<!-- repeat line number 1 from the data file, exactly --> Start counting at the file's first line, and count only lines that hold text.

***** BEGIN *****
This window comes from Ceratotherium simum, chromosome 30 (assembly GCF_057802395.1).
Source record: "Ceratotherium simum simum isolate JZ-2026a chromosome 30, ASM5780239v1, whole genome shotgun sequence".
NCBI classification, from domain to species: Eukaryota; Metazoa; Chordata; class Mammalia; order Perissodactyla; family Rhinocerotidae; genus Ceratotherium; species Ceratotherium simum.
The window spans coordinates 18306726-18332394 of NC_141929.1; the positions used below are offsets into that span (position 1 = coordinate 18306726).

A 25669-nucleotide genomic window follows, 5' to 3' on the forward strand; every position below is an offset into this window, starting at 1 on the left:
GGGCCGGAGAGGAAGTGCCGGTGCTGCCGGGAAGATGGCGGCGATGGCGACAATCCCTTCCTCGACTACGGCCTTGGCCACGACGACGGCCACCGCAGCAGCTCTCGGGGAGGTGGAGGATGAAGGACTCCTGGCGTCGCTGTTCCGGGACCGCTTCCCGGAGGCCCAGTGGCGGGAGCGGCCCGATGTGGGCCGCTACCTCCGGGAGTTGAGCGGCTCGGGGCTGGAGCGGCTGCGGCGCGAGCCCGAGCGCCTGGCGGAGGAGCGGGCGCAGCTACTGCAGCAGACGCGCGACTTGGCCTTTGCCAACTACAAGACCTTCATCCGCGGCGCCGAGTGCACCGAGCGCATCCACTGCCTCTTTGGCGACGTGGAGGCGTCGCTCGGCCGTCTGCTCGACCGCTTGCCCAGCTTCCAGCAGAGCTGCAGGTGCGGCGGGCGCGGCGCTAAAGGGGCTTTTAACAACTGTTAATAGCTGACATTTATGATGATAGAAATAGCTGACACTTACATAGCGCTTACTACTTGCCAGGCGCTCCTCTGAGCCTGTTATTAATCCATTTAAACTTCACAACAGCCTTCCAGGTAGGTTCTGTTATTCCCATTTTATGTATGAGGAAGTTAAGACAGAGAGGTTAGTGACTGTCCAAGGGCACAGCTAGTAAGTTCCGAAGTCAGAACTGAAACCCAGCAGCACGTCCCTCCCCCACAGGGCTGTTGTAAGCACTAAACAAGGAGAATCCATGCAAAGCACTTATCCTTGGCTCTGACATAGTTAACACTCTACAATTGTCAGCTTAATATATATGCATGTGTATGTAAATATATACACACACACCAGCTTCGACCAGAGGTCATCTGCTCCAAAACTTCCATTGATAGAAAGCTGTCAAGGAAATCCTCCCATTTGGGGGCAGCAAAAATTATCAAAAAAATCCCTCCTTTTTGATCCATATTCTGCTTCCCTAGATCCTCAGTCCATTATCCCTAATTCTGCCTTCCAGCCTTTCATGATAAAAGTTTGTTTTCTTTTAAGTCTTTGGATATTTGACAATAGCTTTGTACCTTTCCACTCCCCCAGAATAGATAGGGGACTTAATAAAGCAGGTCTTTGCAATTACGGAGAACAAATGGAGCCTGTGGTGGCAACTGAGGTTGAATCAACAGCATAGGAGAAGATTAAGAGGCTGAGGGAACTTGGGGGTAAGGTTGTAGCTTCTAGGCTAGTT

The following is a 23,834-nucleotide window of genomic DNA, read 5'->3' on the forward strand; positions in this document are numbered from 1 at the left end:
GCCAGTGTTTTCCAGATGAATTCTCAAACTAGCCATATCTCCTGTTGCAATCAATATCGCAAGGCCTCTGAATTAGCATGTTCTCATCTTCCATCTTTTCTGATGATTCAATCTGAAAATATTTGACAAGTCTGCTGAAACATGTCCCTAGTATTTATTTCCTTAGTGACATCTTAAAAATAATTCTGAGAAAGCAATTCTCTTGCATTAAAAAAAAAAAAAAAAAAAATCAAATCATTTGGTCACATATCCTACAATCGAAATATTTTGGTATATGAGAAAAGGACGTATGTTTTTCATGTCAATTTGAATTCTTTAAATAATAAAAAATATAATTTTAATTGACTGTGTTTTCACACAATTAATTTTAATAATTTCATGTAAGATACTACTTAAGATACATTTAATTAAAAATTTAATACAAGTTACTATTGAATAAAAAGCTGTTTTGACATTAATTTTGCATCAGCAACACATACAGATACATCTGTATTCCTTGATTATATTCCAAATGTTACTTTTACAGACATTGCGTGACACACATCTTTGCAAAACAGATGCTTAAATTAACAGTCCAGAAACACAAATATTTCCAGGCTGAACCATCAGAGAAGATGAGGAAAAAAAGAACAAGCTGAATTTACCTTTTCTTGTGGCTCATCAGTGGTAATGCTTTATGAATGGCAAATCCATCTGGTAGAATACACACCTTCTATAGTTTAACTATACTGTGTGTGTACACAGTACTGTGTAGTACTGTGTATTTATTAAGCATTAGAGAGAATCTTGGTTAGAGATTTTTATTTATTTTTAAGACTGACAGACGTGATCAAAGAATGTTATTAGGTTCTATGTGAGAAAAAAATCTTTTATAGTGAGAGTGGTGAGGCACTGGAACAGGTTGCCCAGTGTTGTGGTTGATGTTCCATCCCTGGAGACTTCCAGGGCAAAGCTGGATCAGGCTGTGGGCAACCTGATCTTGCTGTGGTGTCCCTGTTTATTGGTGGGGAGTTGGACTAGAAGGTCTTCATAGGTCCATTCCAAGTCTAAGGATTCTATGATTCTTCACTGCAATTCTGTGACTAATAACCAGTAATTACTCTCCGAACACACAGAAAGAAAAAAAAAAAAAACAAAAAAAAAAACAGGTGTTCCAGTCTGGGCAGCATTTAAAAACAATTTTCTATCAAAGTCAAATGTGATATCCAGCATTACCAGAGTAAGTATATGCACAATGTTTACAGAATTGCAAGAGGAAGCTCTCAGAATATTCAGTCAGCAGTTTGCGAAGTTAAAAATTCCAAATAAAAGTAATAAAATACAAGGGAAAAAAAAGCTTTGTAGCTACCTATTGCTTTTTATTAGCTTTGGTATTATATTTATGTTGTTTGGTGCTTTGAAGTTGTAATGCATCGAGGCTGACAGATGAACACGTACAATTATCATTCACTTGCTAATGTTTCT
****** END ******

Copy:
This window comes from Ceratotherium simum, chromosome 30 (assembly GCF_057802395.1).